Lev Vygotsky is certainly not a household name, but if you are a parent who talks and talks to your baby, you have intuitively stumbled upon the groundbreaking research territory of this brilliant cognitive theorist. Vygotsky’s study of babies and young children in the early 20th century led him to conclude that the best learning takes place when the learner is guided and supported while taking on something new by what he called “a more knowledgeable other.” Parents help their children construct their knowledge of language by introducing them to new words, and by modeling intonation and expression of voice, facial expression, and hand gestures. So, just by talking and talking, you are drawing your child along in his language learning and cognitive development, supporting his acquisition of new words, and introducing him to all the benefits of communicating with other people.

Of course, this communication can start even before your child is born. We know that babies can hear voices from inside the womb, and it is the mother’s voice that is heard most often and most clearly. During the last trimester, your baby will become familiar with the unique intonation, melody, and cadence of your voice. Research shows that the baby in the womb responds to repetition and rhythm, so by reading a poetic story you will be introducing your child to the beauty of language, and to the exciting world of human interaction. Once your baby is born, you can enrich his auditory experience by pointing out illustrations and objects that will help him to assign a visual image to the words he has become familiar with.

Reading a rhythmic story to a baby in the womb is also important to his brain development, building the foundation for future speaking, reading, and thinking. Here’s the amazing science that explains why. Months before birth, a baby is tuned in to his mother’s voice and the rhythmic sound of her heartbeat. The developing nerves in the baby’s ears are connected to his brain, and the stimulation caused by sounds creates new neural pathways as the baby grows. When sounds are repetitive, rhythmic, and familiar, the pathways are defined and strengthened. So by reading a story or poem over and over again, you are creating and reinforcing pathways in your baby’s brain, and these will lay the groundwork for continued learning and development. The research shows definitively that babies who are read a rhythmic story regularly in the last trimester, remember and are soothed by the same story after birth!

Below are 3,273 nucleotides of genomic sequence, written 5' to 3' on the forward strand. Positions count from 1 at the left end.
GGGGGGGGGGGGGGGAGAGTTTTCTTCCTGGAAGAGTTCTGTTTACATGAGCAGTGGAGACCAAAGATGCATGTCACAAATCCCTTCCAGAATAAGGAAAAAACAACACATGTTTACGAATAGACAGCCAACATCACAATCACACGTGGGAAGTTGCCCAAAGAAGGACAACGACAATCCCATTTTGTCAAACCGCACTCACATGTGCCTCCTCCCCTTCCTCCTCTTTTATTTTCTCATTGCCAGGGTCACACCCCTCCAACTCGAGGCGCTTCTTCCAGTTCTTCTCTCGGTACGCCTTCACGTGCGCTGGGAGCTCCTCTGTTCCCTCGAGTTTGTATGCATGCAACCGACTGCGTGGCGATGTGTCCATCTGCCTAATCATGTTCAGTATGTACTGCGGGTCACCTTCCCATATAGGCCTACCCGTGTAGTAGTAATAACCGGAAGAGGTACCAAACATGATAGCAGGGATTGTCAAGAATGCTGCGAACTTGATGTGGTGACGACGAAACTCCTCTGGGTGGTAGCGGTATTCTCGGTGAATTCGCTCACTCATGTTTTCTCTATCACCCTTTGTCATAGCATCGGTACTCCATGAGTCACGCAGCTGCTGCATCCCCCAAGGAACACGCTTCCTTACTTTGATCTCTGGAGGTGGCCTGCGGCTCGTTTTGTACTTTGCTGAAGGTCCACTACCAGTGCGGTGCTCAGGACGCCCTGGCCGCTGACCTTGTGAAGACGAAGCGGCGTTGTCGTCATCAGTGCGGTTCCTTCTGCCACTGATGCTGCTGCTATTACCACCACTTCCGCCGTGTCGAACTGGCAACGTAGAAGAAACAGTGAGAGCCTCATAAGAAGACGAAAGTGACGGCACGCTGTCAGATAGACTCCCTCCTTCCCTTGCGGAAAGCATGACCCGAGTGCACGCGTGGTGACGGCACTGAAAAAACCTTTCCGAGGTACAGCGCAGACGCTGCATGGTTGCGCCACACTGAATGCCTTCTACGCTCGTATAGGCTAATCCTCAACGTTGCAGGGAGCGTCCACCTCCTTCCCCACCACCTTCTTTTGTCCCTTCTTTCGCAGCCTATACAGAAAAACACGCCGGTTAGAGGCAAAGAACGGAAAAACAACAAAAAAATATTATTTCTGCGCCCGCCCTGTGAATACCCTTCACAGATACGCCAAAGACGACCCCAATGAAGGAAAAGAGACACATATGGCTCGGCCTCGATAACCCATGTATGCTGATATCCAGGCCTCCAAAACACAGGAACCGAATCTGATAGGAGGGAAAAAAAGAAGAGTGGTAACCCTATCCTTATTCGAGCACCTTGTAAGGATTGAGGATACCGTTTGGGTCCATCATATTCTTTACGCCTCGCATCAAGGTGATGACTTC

If you’ve followed our blog and podcasts, you know we’ve spoken a lot about the detriments of babies’ interacting with an artificial device such as a tablet, phone or computer monitor (see Interactive? Parts 1 and 2). And recently,  more evidence supporting the importance of human vs. electronic interaction was provided by the American Academy of Pediatrics, which reviewed hundreds of research studies done since 1999 on the effects of TV on babies and toddlers. Consider the following statement from the AAP:

“Pediatricians should urge parents to avoid television viewing for children under the age of 2 years. Although certain television programs may be promoted to this age group, research on early brain development shows that babies and toddlers have a critical need for direct interactions with parents and other significant caregivers (e.g., child care providers) for healthy brain growth and the development of appropriate social, emotional, and cognitive skills. Therefore, exposing such young children to television programs should be discouraged.”

There is no doubt: when it comes to your child’s language learning and cognitive development, nothing comes close to the rich and loving interactions your child shares with you and the other “more knowledgeable others” in his life. So keep talking and talking to your baby, before and after birth. You’ll be glad you did . . . and your new friend Lev Vygotsky would be so proud!

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